Skip to main content

To The Moon!!!




When I first saw the trailer for To the Moon, I was floored.  Its 3 minute promo elicited more emotions in a game than anything I’ve played in the past 3 years.  And it was a 16-bit RPG!  From everything I saw, it was a win.  But did it meet those fanboy expectations?

In To the Moon, you “play” as two memory scientists who are part of a company called the Sigmund Corporation.  The Sigmund Corporation specializes in diving into patient’s memories and changing their attitudes and aspirations by changing their memories.  They are hired by a dying, elderly man named Johnny Wyles who’s one dream in life was to go to the moon.  Our scientists travel back in time through his memories to find out more about this aspiration and make his dream come true – at least in memory.  Through this journey back in time, we are taken through a drama that involves friendships, romance and relationships. 

To the Moon is a storied experience developed by Freebird Games and released in the latter part of 2011.  To call To the Moon a game would be a very loose and arguable statement.  It is not really a game in the conventional sense.  You’re never really challenged and there are no odds that you’re to overcome.  It is more of a storytelling experience, under the guise of a 16-bit RPG.  The experience is heavily authored.  Those looking for an in-depth and challenging gaming experience need to turn away, this isn’t for you. 

Story here is the goal, not gameplay or mechanics.  You move, point and click at things.  Once in a blue moon, you need to solve a picture puzzle to progress further.  That is pretty much the extent of gameplay.  The vast majority of the game is watching characters and reading text.  Early on in the game, it even teases the player that there might be combat (but there is none to be found).

I’m at odds with how I feel about the experience.  I mean, when I sit down to game, I want to game.  When I want to read a book, I'll read a book.  When I want to see a movie, I'll see a movie.  I don’t know if I was bamboozled, but I didn’t get what I expected.  But the story, although sort of Inception-y, was interesting.  As a game though, I wanted more and unfortunately, there was not a hook.

That said, the soundtrack is delightful, and to me, is probably the most memorable aspect about the game.  For a game that spans around 4 hours, they do well in establishing a memorable theme that’s intertwined with the story as well.  The soundtrack is a wonderful homage to the 16-bit era.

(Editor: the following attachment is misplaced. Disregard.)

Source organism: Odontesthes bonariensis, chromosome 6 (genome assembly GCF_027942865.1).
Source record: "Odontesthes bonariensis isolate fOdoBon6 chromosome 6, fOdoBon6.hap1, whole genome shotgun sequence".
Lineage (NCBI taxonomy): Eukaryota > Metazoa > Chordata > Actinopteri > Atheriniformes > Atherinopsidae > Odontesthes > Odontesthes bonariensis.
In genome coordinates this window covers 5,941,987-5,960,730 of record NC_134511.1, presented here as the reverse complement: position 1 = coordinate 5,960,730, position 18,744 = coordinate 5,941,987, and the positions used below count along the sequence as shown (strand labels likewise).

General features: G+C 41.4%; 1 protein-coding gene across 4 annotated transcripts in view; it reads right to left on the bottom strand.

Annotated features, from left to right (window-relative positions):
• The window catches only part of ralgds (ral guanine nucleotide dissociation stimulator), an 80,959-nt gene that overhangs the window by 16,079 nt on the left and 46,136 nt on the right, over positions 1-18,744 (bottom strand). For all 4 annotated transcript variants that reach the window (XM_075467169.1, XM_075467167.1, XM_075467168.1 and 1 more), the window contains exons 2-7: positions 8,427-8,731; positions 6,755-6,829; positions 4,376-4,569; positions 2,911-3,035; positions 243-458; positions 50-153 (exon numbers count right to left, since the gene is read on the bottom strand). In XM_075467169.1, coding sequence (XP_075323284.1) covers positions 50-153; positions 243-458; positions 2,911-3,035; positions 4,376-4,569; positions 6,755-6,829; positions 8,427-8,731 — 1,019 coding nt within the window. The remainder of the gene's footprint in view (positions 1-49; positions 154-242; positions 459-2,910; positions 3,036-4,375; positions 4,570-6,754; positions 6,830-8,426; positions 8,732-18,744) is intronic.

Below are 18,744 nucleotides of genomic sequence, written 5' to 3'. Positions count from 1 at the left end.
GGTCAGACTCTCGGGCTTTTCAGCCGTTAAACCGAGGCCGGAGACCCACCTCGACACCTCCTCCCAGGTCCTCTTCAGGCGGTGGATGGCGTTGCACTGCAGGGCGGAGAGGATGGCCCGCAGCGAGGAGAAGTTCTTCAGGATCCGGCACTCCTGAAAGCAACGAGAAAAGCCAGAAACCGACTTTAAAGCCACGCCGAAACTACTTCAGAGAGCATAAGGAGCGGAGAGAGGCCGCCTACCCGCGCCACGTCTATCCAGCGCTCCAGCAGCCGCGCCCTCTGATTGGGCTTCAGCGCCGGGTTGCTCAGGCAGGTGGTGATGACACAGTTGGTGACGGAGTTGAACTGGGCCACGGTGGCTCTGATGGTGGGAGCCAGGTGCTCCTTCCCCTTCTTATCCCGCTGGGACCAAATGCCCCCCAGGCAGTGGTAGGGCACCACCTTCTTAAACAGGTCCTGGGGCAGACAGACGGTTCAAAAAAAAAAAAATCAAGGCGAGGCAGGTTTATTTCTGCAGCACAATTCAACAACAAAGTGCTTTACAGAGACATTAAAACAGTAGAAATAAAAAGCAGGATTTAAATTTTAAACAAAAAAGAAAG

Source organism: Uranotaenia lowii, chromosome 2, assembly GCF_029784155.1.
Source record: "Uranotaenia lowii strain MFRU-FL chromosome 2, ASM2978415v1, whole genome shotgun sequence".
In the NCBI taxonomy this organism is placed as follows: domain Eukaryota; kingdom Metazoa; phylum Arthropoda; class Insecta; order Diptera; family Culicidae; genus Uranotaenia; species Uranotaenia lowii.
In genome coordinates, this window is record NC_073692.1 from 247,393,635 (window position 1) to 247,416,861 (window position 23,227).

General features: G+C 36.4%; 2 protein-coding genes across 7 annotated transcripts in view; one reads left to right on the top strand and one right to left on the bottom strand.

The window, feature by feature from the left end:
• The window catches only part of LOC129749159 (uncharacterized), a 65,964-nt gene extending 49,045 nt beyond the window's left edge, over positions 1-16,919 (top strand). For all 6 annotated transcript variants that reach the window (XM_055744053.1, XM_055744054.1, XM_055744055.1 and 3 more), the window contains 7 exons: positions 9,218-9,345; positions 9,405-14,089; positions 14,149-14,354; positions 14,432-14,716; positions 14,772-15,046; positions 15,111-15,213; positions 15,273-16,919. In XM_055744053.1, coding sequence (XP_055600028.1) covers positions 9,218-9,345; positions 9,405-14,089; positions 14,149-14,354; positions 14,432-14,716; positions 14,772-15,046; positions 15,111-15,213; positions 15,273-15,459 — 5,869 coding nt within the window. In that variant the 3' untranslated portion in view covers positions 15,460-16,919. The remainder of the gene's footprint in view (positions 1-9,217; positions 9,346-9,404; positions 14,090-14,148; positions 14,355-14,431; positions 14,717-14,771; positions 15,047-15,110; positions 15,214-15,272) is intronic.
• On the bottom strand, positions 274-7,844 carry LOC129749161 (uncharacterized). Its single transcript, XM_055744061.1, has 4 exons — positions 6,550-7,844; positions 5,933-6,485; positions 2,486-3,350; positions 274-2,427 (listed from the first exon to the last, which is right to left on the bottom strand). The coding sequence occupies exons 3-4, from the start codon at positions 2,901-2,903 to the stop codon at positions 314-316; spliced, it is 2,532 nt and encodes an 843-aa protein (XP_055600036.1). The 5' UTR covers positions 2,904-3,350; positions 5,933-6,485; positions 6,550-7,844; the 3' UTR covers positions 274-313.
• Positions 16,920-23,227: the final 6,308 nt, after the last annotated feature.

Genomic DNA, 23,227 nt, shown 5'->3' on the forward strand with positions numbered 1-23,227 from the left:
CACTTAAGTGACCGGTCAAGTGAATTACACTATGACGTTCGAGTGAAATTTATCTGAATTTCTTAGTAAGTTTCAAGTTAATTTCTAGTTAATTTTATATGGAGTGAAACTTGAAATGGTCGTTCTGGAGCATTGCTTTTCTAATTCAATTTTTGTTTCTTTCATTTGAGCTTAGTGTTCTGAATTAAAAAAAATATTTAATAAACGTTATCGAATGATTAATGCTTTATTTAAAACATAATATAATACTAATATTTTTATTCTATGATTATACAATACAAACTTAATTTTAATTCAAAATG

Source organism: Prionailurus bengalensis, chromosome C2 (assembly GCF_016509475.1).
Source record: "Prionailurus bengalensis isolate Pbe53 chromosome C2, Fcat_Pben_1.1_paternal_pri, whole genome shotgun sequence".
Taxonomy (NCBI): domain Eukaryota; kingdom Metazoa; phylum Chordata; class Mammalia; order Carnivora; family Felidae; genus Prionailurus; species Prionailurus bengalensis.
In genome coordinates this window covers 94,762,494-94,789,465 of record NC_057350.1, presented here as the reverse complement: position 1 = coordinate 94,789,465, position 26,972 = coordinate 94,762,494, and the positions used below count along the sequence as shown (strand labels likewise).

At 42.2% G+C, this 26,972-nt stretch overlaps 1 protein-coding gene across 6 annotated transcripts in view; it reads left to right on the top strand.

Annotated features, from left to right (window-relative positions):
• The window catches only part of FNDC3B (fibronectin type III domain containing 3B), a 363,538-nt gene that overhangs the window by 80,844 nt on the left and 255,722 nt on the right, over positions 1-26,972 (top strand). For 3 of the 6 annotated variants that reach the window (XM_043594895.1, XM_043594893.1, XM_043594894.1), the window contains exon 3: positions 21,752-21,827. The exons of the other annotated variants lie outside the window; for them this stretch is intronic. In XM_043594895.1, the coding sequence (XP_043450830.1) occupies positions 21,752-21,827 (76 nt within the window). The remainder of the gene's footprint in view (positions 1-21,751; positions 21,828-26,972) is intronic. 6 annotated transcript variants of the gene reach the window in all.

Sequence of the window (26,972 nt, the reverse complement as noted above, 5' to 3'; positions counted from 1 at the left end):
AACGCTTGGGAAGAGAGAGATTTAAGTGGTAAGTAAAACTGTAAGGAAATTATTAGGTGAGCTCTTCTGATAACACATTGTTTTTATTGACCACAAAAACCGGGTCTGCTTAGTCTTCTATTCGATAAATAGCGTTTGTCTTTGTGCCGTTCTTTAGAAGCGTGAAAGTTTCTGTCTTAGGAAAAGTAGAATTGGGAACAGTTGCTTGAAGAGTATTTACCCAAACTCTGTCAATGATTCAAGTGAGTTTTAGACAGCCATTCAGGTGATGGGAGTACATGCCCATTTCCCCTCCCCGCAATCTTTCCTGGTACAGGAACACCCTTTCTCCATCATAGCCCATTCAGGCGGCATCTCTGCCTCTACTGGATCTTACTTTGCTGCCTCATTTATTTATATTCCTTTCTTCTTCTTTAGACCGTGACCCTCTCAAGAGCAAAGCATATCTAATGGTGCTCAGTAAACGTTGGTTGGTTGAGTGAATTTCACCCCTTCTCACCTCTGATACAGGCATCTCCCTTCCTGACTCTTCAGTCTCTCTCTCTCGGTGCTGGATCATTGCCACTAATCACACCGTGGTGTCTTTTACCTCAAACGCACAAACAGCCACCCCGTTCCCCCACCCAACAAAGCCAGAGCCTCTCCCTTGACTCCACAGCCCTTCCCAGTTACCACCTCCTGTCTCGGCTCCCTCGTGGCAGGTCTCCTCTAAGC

For me, overall it was thumbs in the middle experience.  I can’t give it a hard recommend, but if you’re curious enough with what the story is about, it wouldn’t hurt.  I guess on the plus side, it’s only $10 (I got it for $8 on sale on Steam though!) and will only eat up 3-4 hours of your time.  Til next time, later geeks.




Comments

Popular posts from this blog

The Science of God

Not too long ago, two of my friends had posted their thoughts on evolution and creationism. Both friends shared similar sentiments on the topic (you can view Skylar's here and Keith's here). Coincidence or not, shortly before they made their postings, I purchased a book called The Science of God by Dr. Gerald Schroeder, which was based on the same topic. Unfortunately, at the time of my friend's postings, I had not finished the book, but now I have.

In The Science of God, Schroeder attempts to debunk the dichotomy that exists between science/evolution and creationism. He tries to show that there can exist a duality between the two and that discoveries in science actually prove the story of creation in the bible.

The book can be roughly divided into three categories that being the concepts of time, the second with the biology of evolution, and lastly the concept of free will.

In describing time, he focuses on the 6 days that are explained in the beginning of Genesis. Duri…

DTV Madness: Jack Brooks - M.S. and Gingerdead Man 2

Okay, honestly, I think this will be the last DTV post for a while. One man can only take so much shit. I'm only human, I have feelings too. These two movies pushed my limit. I'm going to be in DTV-detox for the next month or so.

Jack Brooks: Monster Slayer

I thought that with a title like this, it couldn't fail. I thought that with a poster like they had, it couldn't fail. Then I realized something... I failed. I failed in thinking that this movie had any hope.

I was expecting some fun horror, mixed with comedy in sort of a Buffy the Vampire Slayer kind of fashion with a bumbling hero and smart quips. I mean, with a title like Jack Brooks: Monster Slayer, was I wrong in expecting a variety of monsters get slayed as the title suggests?

It didn't help much that the monsters looked uber cheesy. They looked like something right out of a Power Rangers episode. But to their credit, at least they stuck with practical make-up and effects rather than CG.

The movie its…

MAX PAYNE was oh so PAYNEFUL!!!

What a failure this was. An EPIC FAILURE~! And I'll tell you why. This movie had everything going for it which was why it made the failure seem so huge. It had star power. It had a very competent director. The visual style was there. It had a simple storyline... a storyline that was basically fuck-proof because it's so basic. The effects (when there were any) were also pretty great. So where did they go wrong?

Pacing.

If the first two-thirds of the film was like the last third, I think it would have been a fine film. Not great by any means, but fine. I mean, there was hardly any action in the first hour. It was all talk and build up. Every 5 minutes I was saying to myself, "okay, something cool is gonna happen now". But it never came. I think had they added 2 or 3 big action sequences during that hour, that it would have helped the film breathe and flow better. I mean, didn't they realize that the source material was an action game?

Max Payne is based…